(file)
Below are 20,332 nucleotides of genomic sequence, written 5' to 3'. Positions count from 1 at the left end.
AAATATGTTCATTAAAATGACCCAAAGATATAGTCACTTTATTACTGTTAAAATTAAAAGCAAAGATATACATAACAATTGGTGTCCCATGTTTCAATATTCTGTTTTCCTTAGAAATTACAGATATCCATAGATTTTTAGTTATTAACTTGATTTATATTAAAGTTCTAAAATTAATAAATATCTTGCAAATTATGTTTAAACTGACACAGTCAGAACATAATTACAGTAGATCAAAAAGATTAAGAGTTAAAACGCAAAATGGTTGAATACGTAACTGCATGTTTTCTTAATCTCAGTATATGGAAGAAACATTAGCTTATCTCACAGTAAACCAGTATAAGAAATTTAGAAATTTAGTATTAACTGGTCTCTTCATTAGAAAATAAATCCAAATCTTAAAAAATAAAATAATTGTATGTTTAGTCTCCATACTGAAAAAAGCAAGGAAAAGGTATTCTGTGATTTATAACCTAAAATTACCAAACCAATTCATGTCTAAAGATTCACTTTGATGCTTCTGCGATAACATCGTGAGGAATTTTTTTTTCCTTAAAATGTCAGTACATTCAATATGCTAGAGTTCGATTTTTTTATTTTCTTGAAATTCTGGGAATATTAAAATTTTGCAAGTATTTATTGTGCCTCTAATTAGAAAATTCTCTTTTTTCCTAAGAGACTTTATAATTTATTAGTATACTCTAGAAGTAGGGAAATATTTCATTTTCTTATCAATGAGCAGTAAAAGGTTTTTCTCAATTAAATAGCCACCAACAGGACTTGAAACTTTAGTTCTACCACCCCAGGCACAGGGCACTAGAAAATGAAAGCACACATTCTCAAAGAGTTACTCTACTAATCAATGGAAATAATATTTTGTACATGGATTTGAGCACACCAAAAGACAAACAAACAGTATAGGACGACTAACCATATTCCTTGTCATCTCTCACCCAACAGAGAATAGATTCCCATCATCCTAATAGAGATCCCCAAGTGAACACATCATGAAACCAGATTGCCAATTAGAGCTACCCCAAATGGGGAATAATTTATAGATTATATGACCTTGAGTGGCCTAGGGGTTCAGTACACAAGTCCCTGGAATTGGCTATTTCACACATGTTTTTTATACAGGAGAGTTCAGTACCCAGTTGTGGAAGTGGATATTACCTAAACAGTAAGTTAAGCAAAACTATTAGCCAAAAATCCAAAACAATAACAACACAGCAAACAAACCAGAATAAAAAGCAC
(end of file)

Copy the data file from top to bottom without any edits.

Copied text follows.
Below are 20,332 nucleotides of genomic sequence, written 5' to 3'. Positions count from 1 at the left end.
AAATATGTTCATTAAAATGACCCAAAGATATAGTCACTTTATTACTGTTAAAATTAAAAGCAAAGATATACATAACAATTGGTGTCCCATGTTTCAATATTCTGTTTTCCTTAGAAATTACAGATATCCATAGATTTTTAGTTATTAACTTGATTTATATTAAAGTTCTAAAATTAATAAATATCTTGCAAATTATGTTTAAACTGACACAGTCAGAACATAATTACAGTAGATCAAAAAGATTAAGAGTTAAAACGCAAAATGGTTGAATACGTAACTGCATGTTTTCTTAATCTCAGTATATGGAAGAAACATTAGCTTATCTCACAGTAAACCAGTATAAGAAATTTAGAAATTTAGTATTAACTGGTCTCTTCATTAGAAAATAAATCCAAATCTTAAAAAATAAAATAATTGTATGTTTAGTCTCCATACTGAAAAAAGCAAGGAAAAGGTATTCTGTGATTTATAACCTAAAATTACCAAACCAATTCATGTCTAAAGATTCACTTTGATGCTTCTGCGATAACATCGTGAGGAATTTTTTTTTCCTTAAAATGTCAGTACATTCAATATGCTAGAGTTCGATTTTTTTATTTTCTTGAAATTCTGGGAATATTAAAATTTTGCAAGTATTTATTGTGCCTCTAATTAGAAAATTCTCTTTTTTCCTAAGAGACTTTATAATTTATTAGTATACTCTAGAAGTAGGGAAATATTTCATTTTCTTATCAATGAGCAGTAAAAGGTTTTTCTCAATTAAATAGCCACCAACAGGACTTGAAACTTTAGTTCTACCACCCCAGGCACAGGGCACTAGAAAATGAAAGCACACATTCTCAAAGAGTTACTCTACTAATCAATGGAAATAATATTTTGTACATGGATTTGAGCACACCAAAAGACAAACAAACAGTATAGGACGACTAACCATATTCCTTGTCATCTCTCACCCAACAGAGAATAGATTCCCATCATCCTAATAGAGATCCCCAAGTGAACACATCATGAAACCAGATTGCCAATTAGAGCTACCCCAAATGGGGAATAATTTATAGATTATATGACCTTGAGTGGCCTAGGGGTTCAGTACACAAGTCCCTGGAATTGGCTATTTCACACATGTTTTTTATACAGGAGAGTTCAGTACCCAGTTGTGGAAGTGGATATTACCTAAACAGTAAGTTAAGCAAAACTATTAGCCAAAAATCCAAAACAATAACAACACAGCAAACAAACCAGAATAAAAAGCAC